Disrespectful or Misunderstood? Gifted Students in the Classroom
By Lisa Hartwig
Lisa is the mother of 3 gifted children and lives outside of San Francisco.
I can’t tell you how many times I’ve heard a parent say, “My child is gifted but he’s not one of those disrespectful know-it-all kids.” These parents are referring to the gifted gold standard: a child who knows the answers but politely participates in all of the class discussions with the appropriate amount of enthusiasm. Everyone wants this poster child, but they are hard to find, mostly because the traits that make them gifted also make it difficult for them to behave like model students. Parents might try to mold their gifted kids into this ideal, but it comes at a cost.
I learned the price of my son’s struggle to become a model student during our recent college road trip. We were sitting in a lecture hall filled with eager parents and high school students waiting to hear the admissions officer’s pearls of wisdom. Around 2:15, she started to talk. Around 2:25, I realized she hadn’t said anything. I had listened intently for 10 minutes and, as far as I could tell, she only made one point. Her speech was peppered with “…to put it another way” and “I don’t mean to repeat myself but…” I started to get annoyed. I was stuck in a room with 100 other awestruck parents and teenagers waiting for some information on the school’s culture, classes or admissions policies. Instead, I got a lot of words. So, I did what any mature 51 year old woman would do: I passed a note to my son. 10,000 words and still she hasn’t said anything, I wrote on a small notepad. My son’s eyes widened, he took the pen and wrote, I’m chewing gum to stay awake.
The information session went on for an hour and fifteen minutes. She made 3 points. By the time we left the school, I was mad.
“What a total waste of time. I can’t believe we all sat there while she said nothing.”
What he said next surprised me.
“You really haven’t been in school for a while. Now you know how I feel. I always thought it was my fault. I thought I wasn’t paying close enough attention. I thought I might have ADHD. It never occurred to me that they weren’t actually saying anything.”
My son had difficulty behaving like the model student his teachers and I wanted him to be. He is an intense child with a quick mind, excellent memory and excess energy. He got distracted when his teacher repeated a concept he already knew. He called out when the teacher introduced a subject that interested him. When he couldn’t politely deliver on his academic promise, he believed there was something wrong with him.
Thankfully, he had some understanding teachers who knew that he needed more than a warning to stop calling out in class. They helped him develop strategies to focus without squashing his enthusiasm. My favorite was his 11th grade math teacher. My son’s classmates had stopped doing their work because he would call out the answers before they could finish. At the teacher’s urging, my son developed a strategy that fed his competitive nature yet made room for other students to participate. He sat in the front row and rapidly worked on the class problem until he found an answer. Then he wrote the answer in big letters on a sheet of paper and flashed it at the teacher. She nodded or shook her head, thereby acknowledging his work. On a good day, he would put the sheet away and wait. On his more challenging days, he would turn around and show his answer to the students behind him, undermining the whole point of the exercise.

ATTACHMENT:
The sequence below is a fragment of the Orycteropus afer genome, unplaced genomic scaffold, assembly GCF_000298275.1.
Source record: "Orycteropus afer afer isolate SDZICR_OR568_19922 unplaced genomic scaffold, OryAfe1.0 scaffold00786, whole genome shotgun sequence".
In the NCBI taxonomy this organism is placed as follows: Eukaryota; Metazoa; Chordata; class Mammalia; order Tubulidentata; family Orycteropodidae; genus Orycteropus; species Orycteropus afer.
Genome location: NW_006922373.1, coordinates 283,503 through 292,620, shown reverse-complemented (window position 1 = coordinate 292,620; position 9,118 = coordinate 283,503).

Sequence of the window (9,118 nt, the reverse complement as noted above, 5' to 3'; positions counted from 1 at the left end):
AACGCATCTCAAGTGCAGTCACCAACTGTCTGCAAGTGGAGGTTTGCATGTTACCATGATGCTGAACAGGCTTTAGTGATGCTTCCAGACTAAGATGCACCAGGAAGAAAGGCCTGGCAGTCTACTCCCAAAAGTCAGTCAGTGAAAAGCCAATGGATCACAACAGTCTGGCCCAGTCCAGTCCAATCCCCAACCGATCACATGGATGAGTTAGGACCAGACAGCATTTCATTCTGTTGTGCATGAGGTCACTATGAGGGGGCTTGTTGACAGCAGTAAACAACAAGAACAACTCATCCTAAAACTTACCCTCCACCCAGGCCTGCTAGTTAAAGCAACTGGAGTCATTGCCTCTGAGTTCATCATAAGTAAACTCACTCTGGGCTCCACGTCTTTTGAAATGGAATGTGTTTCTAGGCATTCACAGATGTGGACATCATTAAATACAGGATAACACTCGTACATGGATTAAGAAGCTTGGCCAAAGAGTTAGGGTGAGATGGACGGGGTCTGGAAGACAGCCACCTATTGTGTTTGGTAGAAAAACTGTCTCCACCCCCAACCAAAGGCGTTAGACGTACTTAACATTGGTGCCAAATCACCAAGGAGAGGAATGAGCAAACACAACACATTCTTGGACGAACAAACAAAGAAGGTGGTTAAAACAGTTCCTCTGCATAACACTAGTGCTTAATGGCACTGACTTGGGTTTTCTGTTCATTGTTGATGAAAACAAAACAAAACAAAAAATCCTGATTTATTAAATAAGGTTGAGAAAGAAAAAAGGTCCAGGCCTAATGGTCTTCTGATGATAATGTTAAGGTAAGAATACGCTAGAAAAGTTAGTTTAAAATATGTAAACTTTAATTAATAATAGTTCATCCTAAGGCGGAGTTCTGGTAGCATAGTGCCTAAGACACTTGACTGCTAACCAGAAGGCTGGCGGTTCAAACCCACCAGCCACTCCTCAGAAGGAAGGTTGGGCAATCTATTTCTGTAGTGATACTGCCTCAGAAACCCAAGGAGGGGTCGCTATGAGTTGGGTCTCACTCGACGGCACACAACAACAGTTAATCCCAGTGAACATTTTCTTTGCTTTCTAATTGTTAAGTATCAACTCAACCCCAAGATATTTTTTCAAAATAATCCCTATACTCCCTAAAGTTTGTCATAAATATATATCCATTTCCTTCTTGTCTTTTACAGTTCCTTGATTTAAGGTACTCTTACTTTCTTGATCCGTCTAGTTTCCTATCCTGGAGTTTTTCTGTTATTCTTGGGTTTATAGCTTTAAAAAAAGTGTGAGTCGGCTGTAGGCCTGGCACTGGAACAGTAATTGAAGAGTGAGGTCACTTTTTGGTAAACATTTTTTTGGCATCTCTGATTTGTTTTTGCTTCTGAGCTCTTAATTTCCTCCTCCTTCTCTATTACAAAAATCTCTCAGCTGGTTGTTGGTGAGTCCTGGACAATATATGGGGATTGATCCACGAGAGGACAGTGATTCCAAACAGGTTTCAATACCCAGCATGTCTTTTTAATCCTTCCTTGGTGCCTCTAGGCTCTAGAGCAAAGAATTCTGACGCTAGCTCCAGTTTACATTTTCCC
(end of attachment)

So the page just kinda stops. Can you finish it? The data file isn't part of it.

My interactions with my son and his teachers have taught me a few things:
- Gifted students who call out or distract other student are not disrespectful or know-it-alls, they are in the in the wrong learning environment. These students need tools to manage their learning style, not disapproval from their teachers and parents. Judging them just makes them feel bad about themselves.
- Gifted students need to be able to distinguish between those times a speaker is doing a poor job of conveying information (or is giving it at the wrong pace) and when they are having a bad day. Understanding where the problem lies allows them to demand more from themselves and their learning environment.
- A teacher who is successful at silencing an extroverted gifted child loses the opportunity to harness the students’ energy to benefit the class. Energy and passion can be infectious and a positive influence on everyone.
- Gifted students need a lot of self control to succeed in a regular classroom. When I was sitting in the lecture hall with my son, I was the one who started passing notes. At 51, I no longer had the incentive or will to sit quietly and listen. Without the support of parents and teachers, how long before our children come to the same conclusion and check out of the classroom?
I am going to take what I learned from my son and apply it to my daughter. She faces many of the same behavioral challenges he faces, but to an even more extreme degree. She chats, she sings, she calls out. She distracts other students. But now I know that these are challenges that require a group effort to solve. So I will work with the teachers to dispel any misunderstandings about whether she is a serious student or disrespectful. I will try to understand why she behaves the way she does and ask her teachers for help to provide her with the tools to channel her mind and mouth. But I will no longer critique her actions in an attempt to mold her into the ideal gifted student. My daughter needs need parents who understand and advocate for her. The world already has plenty of critics.
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